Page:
Exodus 32:1-14 Sermon Notes


Pastor Joe Valenti‌

Exodus 32:1-14 can be broken this passage down into 4 sections.

‌‌1. The Fickleness of Faith (vv. 1-6)

‌Beginning at chapter 19, we find Israel encamped at Mt. Sinai. God has descended on Mt. Sinai and has been speaking with Moses. Moses has been acting as a mediator—a go-between—between the God and the Israelites. He goes up the mountain to speak with God and then brings the info back down to the people. On the last trip up the mountain, he was given the ten commandments and the book of the covenant – which detailed how the ten commandments are to be worked out in real life. (chapter 20-23).

‌In chapter 24 Moses reads ALL of this to the people and they said in response to it, “All that Yahweh has spoken we will do, and we will be obedient.” So….the covenant between God and the Israelites has been established. Then, Moses gets called back up the mountain for more conversations with God. Since the people have agreed to the covenant relationship, God plans to dwell among them. This is what we’ve covered in the last 6 chapters—the tabernacle, the priests, and the people gifted to build and craft these things.

‌Now, this is important – all of chapters 25-31 are happening on the mountain while chapter 32 is happening among the people in the wilderness surrounding the mountain. God is talking to Moses sharing with him how he is going to make it possible for his perfect holiness to dwell among them even though they are sinful. In his love, he is making a way for proximity, relationship, nearness. And at the very same time, Exodus 32 is happening down below in the wilderness surrounding Sinai.

‌Just 40 days after they said “all that Yahweh has spoken we will do”, they gather around Aaron in a bit of a mob mentality and they’re tired of waiting for Moses. They say, “we don’t know what has happened to that guy Moses, so get moving and make us a god who will lead us on form this place. We’re bored and tired of waiting.”

‌Read Exodus 32:2-5‌

‌This is weird on all sorts of levels. The language here is a little odd because “gods” is in the plural several times, but only one idol is created. When the people see the calf, they make the claim that this is the god that brought them out of Egypt and it causes Aaron to build an altar in which to make sacrifices and says – tomorrow will be a feast to Yahweh. Scholars are split on their opinions of what is happening here. Some say that this is a full-on departure from Yahweh as their God. ‌Others claim that they’re still worshipping Yahweh, but since Moses is gone, they want a visible symbol of a god. Any way you slice it, they are breaking the commandments to which they just agreed to obey.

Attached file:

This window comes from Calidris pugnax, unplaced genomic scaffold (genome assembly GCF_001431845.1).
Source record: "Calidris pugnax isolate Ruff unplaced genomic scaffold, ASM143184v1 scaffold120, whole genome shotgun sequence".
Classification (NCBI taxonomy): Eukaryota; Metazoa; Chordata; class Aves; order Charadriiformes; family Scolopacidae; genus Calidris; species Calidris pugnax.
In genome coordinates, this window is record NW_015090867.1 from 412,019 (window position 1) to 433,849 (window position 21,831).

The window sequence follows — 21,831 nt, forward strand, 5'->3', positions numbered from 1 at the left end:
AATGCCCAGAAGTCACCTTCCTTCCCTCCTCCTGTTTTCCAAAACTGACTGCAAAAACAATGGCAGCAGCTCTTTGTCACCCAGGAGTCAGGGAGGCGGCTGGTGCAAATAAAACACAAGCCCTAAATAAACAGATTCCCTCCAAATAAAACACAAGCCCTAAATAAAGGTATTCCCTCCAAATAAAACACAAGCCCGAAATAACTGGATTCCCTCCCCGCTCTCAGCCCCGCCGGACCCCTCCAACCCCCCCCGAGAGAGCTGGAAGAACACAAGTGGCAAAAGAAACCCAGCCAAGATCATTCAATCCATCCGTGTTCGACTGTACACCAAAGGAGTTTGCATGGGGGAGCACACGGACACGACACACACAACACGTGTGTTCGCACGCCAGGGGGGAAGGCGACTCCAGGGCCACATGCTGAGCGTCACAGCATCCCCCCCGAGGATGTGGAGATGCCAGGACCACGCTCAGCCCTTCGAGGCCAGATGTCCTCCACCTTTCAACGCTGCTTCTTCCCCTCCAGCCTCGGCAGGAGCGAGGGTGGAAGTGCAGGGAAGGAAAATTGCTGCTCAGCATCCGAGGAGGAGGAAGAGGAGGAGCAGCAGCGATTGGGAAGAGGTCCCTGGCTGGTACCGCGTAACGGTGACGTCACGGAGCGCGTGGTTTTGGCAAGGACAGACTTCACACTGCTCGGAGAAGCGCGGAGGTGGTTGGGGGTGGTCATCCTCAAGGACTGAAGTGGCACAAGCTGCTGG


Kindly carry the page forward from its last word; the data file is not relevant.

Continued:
‌If they’re making a new God, they’re breaking the first commandment. If they’re attempting to make an image of Yahweh, they’re breaking the second commandment. They’re surely misappropriating his name, so they’re breaking the 3rd commandment. AND, Pastor Josh mentioned to me this week that in his study, some scholars believe that the timing works out such that this happened on the sabbath – breaking the 4th commandment.

‌This is an unqualified disaster and Stephen, one of the first recorded people to have died for his faith in Jesus, actually tells us what is going on in the book of Acts. Thousands of years after this moment in history, Stephen is retelling this story to a bunch of his fellow Jews and he says in Acts 7 that the people’s hearts returned to Egypt.

‌What is the problem? Why have they ignored God’s instructions and broken their covenant promises? Because they’re hearts (they’re affections) were drawn to something else. They were not grateful for their deliverance and are unwilling to be a holy people who trust and obey Yahweh. WHY? Because they actually preferred slavery in Egypt and they were apparently captivated by the activities that accompanied pagan idol worship, namely what happens in the next verse.

‌‌Read ​Exodus 32:6.

How many times have you told God that this was the last time, only to find yourself right back in the same behaviors? How many times have we been impatient with God’s plan and timing and decided to take matters into our own hands? How often do we try to mix in a little bit of what God wants with a little bit of what we want and try to call it Christianity?

‌‌‌2. The Seriousness of Sin (Vv. 7-10)